North Carolina K-12 students to have mix of online, in-person classes

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NORTH CAROLINA (WWAY) — Gov. Roy Cooper revealed that North Carolina public schools will be open for both in-person and remote learning in the upcoming 2020-2021 school year.

He made the announcement during a news conference Tuesday.

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Previously, Cooper encouraged school districts to prepare three reopening plans: completely in-person education, a mix of in-person and online education, and completely online education.

The plans were as follows:
Plan A means there will need to be minimal social distancing
Plan B means that there would need to be increased social distancing with schools at no more than 50 percent and buses at no more than 33 percent capacity
Plan C means remote instruction only.

On Tuesday, he said that the state will move forward with Plan B. He also said school districts have the option to choose Plan C if it’s best for them.

Under Plan B, schools are required to follow key safety measures that include:

  • Require face coverings for all teachers and students K-12
  • Limit the total number of students, staff and visitors within a school building to the extent necessary to ensure 6 feet distance can be maintained when students/staff will be stationary
  • Conduct symptom screening, including temperature checks
  • Establish a process and dedicated space for people who are ill to isolate and have transportation plans for ill students
  • Clean and disinfect high-touch surfaces in the school and transportation vehicles regularly
  • Require frequent hand washing throughout the school day and provide hand sanitizer at entrances and in every classroom
  • Discontinue activities that bring together large groups
  • Limit nonessential visitors and activities involving external groups
  • Discontinue use of self-service food or beverage distribution

In addition, schools are strongly recommended to follow additional safety measures that include:

  • Designate hallways and entrance/exit doors as one-way
  • Keep students and teachers in small groups that stay together as much as possible
  • Have meals delivered to the classroom or have students bring food back to the classroom if social distancing is not possible in the cafeteria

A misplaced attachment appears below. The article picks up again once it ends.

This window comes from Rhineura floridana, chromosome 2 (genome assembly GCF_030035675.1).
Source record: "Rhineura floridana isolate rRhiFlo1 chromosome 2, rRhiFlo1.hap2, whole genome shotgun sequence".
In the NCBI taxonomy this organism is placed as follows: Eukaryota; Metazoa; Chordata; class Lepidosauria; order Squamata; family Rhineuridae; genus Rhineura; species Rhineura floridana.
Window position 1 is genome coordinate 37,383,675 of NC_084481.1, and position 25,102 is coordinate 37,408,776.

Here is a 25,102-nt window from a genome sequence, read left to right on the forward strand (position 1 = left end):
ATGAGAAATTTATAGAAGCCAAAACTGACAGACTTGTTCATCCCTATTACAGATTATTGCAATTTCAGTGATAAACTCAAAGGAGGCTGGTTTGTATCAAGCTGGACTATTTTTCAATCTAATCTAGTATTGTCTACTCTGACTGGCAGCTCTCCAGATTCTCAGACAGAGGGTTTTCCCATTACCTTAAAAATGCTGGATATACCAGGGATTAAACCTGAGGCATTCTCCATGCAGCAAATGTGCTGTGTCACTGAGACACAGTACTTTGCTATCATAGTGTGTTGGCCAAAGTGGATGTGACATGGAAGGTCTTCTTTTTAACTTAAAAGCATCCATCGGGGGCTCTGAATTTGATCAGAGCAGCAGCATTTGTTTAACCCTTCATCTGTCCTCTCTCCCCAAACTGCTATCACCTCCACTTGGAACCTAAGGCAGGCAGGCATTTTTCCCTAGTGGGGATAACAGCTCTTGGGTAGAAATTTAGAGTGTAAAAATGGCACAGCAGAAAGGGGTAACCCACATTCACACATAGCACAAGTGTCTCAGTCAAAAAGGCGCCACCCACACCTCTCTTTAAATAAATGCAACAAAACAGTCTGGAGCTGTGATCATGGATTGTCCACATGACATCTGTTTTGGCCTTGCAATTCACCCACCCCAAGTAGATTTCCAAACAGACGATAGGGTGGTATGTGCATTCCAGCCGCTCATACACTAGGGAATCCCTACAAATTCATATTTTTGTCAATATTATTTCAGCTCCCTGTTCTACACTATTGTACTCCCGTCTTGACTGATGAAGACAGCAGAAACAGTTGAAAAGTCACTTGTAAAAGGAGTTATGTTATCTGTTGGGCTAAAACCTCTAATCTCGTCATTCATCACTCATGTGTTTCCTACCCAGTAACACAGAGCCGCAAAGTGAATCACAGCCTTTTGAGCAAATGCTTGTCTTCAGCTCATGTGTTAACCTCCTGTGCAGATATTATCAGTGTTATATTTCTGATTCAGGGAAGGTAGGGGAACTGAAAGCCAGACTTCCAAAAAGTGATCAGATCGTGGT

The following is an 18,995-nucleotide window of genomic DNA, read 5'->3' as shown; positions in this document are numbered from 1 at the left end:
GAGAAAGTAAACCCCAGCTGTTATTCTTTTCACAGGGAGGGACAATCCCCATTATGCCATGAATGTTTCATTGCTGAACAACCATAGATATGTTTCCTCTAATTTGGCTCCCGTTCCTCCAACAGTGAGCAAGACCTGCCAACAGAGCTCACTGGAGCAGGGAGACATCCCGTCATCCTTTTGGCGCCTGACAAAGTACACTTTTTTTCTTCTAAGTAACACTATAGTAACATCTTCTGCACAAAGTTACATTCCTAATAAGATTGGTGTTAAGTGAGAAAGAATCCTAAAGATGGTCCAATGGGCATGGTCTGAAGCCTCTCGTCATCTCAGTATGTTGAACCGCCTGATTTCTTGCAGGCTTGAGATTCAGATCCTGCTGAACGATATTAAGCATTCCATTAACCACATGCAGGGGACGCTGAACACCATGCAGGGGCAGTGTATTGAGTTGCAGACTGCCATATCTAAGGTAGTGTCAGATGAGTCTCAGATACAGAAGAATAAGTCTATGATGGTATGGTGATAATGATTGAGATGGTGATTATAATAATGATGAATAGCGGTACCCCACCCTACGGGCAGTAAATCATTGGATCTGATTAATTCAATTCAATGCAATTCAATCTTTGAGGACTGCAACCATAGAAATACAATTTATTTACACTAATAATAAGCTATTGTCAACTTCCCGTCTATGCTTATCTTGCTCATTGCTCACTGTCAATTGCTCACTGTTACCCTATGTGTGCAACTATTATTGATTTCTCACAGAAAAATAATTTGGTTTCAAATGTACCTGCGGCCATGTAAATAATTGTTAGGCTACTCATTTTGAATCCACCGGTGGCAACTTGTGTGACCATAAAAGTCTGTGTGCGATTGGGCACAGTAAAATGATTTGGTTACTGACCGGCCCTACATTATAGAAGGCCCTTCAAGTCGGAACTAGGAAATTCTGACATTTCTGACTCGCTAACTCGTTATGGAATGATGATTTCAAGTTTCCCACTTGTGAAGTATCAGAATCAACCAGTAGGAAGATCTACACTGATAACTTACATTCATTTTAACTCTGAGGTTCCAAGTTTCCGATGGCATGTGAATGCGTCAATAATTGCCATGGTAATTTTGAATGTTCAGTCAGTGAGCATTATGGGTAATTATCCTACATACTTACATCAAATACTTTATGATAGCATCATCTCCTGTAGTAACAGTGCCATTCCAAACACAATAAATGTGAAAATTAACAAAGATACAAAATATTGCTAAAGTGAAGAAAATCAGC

• Discontinue activities that bring together large groups
  • Place physical barriers such as plexiglass at reception desks and similar areas

The Strong Schools NC Public Health Toolkit outlines the updated requirements for Plan B.

“We know there will always be some risk with in-person learning and we are doing a lot to reduce that risk,” Cooper said. “But as pediatricians and other health experts tell us, there is much risk in not going back to in-person school.”

He also said North Carolina will remain in a Safer-at-Home Executive Order for another three weeks after the phase is set to expire July 17.

NC Association of Educators released the following statement on Governor’s decision to re-open schools:

“Educators want to be back in school buildings. We miss and value the relationships we have with students and their families. The careful approach Governor Cooper has taken in all of his re-opening decisions has been deeply appreciated, and while we understand that this was a difficult choice, we must make the safety of our educators and students the first priority,” said Tamika Walker Kelly, president of the North Carolina Association of Educators. “Unfortunately, educators and parents have been presented with a false dichotomy: the public schools we love, or our safety. We can have both. In order to safely re-open all schools in a way that will protect the health of both students and educators, a significant amount of resources is required. The General Assembly has simply refused to appropriate them. This General Assembly must step up and do their jobs to provide the necessary funding for public schools so that we as educators can do our jobs to safely educate all of North Carolina’s students. NCAE members have been on the front lines of this pandemic since it began. We have supported and led families through the greatest period of uncertainty of our lifetime. We intend to lead in our communities so that when we see our students and families again, we are able to welcome them into fully resourced, safe learning and working environments for us all.”

State virus trends have been unfavorable in recent weeks, but deaths from COVID-19 have slowed.

New Hanover County Schools will hold a press conference Wednesday morning. Interim Superintendent Dr. Del Burns will answer questions and provide an update regarding the 2020-2021 school year reopening plans.

Brunswick County Schools says changes/updates to NCDHHS safety protocols, feedback from stakeholders, and additional research on each possible Plan B option are being reviewed. A decision will be made by our Board of Education and it will take place in a public meeting format. There is no date scheduled yet for a vote on which option of Plan B to put in place for the district.

Columbus County Schools announced in early June that they will give students the choice for remote learning or in-person classes. Following the announcement Tuesday, the school system released their detailed plan for reopening.